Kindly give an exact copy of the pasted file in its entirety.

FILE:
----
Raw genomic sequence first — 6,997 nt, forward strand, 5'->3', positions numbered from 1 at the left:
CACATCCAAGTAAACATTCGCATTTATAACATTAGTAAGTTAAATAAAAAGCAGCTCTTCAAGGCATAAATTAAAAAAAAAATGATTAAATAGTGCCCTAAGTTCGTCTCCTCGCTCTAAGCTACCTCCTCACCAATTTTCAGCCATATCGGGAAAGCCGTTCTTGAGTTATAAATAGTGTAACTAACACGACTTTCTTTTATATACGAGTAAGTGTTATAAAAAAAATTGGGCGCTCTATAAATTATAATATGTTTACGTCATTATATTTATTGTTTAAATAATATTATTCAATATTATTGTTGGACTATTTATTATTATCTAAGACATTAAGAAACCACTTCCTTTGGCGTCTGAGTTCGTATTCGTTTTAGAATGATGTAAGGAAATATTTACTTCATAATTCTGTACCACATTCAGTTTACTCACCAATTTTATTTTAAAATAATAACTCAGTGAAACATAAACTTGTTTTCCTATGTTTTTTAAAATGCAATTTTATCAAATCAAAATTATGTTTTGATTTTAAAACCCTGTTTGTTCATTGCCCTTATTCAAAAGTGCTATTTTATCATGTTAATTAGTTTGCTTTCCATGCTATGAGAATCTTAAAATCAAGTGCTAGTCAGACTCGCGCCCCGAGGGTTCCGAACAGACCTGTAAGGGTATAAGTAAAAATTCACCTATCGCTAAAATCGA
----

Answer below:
Raw genomic sequence first — 6,997 nt, forward strand, 5'->3', positions numbered from 1 at the left:
CACATCCAAGTAAACATTCGCATTTATAACATTAGTAAGTTAAATAAAAAGCAGCTCTTCAAGGCATAAATTAAAAAAAAAATGATTAAATAGTGCCCTAAGTTCGTCTCCTCGCTCTAAGCTACCTCCTCACCAATTTTCAGCCATATCGGGAAAGCCGTTCTTGAGTTATAAATAGTGTAACTAACACGACTTTCTTTTATATACGAGTAAGTGTTATAAAAAAAATTGGGCGCTCTATAAATTATAATATGTTTACGTCATTATATTTATTGTTTAAATAATATTATTCAATATTATTGTTGGACTATTTATTATTATCTAAGACATTAAGAAACCACTTCCTTTGGCGTCTGAGTTCGTATTCGTTTTAGAATGATGTAAGGAAATATTTACTTCATAATTCTGTACCACATTCAGTTTACTCACCAATTTTATTTTAAAATAATAACTCAGTGAAACATAAACTTGTTTTCCTATGTTTTTTAAAATGCAATTTTATCAAATCAAAATTATGTTTTGATTTTAAAACCCTGTTTGTTCATTGCCCTTATTCAAAAGTGCTATTTTATCATGTTAATTAGTTTGCTTTCCATGCTATGAGAATCTTAAAATCAAGTGCTAGTCAGACTCGCGCCCCGAGGGTTCCGAACAGACCTGTAAGGGTATAAGTAAAAATTCACCTATCGCTAAAATCGA